While the specimen in question is described to be ‘broken and charred and shabby’, it can very well change our history-based perceptions about Europe in the Bronze Age. We are of course talking about the oldest grape found in Denmark, a fascinating fruit sampling that is almost 1,750 years older than the previous record holder, a grape found in a Viking settlement. Now considering there are no archaeological evidences of vineyards in Bronze Age Denmark, one could credibly assume that this grape came all the way from actual wine-producing regions, thus hinting at a wider European network of contact (between cultures from variant geographical regions) than previously thought.
The grape seed was discovered in Strandholm, east of Rødbyhavn, a site currently being excavated by a research team from Museum Lolland-Falster. It was spotted by archaeological botanist Mette Marie Hald from the National Museum of Denmark, as she was in the process of analyzing a soil sample from the sediment layers inside a well. In fact, the researchers almost decided to forego any kind of radiocarbon based dating, on the preliminary pretext that the site was contaminated by a modern seed. However on closer inspection they found the seed to be of an older variety. Museum curator Bjørnar Måge from Museum Lolland-Falster, said –
The seed is a bycatch — a lucky find. We can’t say that this in itself indicates that grapes were commonly used on Lolland at this time. We can just say that it shows up and that it’s a reason for contact. The interesting aspect is not so much the seed itself, but when you start to place it in a context.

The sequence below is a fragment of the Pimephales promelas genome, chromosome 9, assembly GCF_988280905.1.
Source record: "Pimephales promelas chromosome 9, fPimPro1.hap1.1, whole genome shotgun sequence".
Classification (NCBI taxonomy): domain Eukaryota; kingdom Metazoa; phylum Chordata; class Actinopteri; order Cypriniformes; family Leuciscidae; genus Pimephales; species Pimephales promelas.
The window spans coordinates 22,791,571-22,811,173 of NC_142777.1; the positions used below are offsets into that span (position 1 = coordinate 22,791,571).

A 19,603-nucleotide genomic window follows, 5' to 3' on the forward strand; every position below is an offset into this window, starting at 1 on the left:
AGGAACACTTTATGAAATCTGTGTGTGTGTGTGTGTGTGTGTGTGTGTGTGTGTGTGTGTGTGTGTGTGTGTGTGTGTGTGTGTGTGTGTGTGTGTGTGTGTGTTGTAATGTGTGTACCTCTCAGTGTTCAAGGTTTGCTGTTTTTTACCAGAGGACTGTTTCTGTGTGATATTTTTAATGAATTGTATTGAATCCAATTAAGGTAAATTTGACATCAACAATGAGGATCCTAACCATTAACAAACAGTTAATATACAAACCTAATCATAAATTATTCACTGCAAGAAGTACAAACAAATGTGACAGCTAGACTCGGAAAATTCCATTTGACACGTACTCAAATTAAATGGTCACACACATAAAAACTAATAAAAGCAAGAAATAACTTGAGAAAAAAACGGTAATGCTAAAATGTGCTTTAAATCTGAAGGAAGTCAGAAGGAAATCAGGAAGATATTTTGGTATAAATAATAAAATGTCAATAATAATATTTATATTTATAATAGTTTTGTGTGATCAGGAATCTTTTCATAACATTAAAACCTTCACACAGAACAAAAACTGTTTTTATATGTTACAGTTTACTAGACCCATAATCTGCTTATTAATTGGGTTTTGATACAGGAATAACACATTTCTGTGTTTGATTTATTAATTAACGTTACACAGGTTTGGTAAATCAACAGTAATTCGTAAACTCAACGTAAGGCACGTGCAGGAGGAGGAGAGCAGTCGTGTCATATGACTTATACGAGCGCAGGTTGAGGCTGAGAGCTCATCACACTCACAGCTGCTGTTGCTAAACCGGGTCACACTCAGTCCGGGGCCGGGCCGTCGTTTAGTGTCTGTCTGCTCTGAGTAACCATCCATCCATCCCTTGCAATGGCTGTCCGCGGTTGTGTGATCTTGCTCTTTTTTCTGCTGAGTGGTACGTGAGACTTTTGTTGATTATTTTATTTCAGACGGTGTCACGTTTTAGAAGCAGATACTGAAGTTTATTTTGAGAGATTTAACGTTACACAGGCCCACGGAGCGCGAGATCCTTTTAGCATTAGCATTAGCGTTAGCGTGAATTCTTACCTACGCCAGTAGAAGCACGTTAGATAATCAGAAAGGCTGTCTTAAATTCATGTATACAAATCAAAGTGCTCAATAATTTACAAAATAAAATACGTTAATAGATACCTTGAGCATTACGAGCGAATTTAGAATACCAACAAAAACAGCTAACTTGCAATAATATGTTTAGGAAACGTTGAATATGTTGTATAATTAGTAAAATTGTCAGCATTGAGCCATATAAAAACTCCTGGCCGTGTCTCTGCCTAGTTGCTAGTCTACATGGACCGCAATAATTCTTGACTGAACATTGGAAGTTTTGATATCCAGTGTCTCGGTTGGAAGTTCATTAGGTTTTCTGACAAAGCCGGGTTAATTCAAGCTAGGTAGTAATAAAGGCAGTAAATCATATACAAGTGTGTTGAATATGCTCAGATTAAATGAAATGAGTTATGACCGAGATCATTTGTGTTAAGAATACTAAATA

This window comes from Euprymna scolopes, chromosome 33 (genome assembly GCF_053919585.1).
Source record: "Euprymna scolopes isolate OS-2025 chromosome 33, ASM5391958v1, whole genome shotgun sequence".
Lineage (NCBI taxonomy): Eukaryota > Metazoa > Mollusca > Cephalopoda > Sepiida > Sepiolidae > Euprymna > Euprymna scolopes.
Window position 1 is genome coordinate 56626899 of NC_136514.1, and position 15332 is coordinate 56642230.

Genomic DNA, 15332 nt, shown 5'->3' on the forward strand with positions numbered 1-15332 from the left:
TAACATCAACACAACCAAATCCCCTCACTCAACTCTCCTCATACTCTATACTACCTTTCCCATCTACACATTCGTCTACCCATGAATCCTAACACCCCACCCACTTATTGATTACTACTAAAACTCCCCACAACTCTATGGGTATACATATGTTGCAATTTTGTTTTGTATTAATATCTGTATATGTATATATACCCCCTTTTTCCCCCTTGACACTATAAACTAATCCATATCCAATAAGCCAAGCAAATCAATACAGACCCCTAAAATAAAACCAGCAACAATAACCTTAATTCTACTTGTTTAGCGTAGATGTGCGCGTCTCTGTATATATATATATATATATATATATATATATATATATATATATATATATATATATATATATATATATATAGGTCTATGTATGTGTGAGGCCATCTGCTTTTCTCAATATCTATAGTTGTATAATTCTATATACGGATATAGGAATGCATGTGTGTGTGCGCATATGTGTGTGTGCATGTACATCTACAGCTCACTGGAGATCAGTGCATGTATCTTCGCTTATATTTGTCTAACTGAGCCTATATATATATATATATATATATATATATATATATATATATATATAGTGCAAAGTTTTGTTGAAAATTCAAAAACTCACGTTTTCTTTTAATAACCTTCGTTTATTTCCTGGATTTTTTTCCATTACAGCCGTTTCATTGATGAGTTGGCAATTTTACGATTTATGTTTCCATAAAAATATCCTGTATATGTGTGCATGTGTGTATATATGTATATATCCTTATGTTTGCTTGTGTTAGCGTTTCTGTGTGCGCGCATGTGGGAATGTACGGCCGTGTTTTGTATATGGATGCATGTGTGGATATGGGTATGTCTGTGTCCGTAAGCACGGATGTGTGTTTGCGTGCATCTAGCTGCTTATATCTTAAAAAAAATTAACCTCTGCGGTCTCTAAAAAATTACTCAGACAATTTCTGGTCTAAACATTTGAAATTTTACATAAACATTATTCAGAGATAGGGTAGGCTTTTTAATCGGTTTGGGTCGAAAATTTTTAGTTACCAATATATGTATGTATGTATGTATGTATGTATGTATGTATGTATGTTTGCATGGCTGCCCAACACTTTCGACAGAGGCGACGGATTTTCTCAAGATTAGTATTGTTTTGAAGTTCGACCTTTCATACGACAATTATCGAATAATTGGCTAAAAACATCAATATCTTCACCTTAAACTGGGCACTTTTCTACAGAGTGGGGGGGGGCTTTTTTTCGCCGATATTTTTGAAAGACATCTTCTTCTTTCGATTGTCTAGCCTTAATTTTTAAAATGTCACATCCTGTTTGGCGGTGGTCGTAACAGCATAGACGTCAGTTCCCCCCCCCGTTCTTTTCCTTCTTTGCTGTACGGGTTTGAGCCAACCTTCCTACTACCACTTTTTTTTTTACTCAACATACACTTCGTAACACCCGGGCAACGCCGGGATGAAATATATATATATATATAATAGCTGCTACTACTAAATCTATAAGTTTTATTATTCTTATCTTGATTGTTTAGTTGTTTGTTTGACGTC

Pertaining to this ‘context’, Måge added –
It writes into the historical context that supports what we’ve heard so much about recently. The discovery suggests that people moved around much more at this time than we previously thought.
Once again reverting to archaeology, researchers still have scant notions about the inhabitants of the southern tip of Denmark, circa 1100 – 800 BC. However what they do know is that this particular region was inhabited for a pretty long time, harking to back to an extended period more than thousand years before the late Bronze Age. Furthermore, the seed was found in an area that is dotted with evidences of human activities, including cooking stations for large groups of people. As Måge clarified –
In the same area we’ve discovered a megalithic tomb. It’s dated to between 3,300 and 3,000 years BC, but 2,000 years later — late Bronze Age — there’s around 100 cooking stone pits [pits in the ground with a hot stone on which to cook food] arranged in circles around this tomb. So you can imagine that it is connected with the grape seed discovery. We can at least say that there was lots of activity in the area.
Quite intriguingly, the recent assessment of the historical scope of Egtved Girl has also shed new light into the traveling and trading capabilities of the Bronze Age people – endeavors that may been far evolved (and common) than previously thought. To that end, the Egtved Girl herself might have been a southern German female who was mostly likely married off to a Danish chieftain to secure some kind of factional alliance. Moreover, the spiral decorations of her belt were possibly crafted in the Alps region.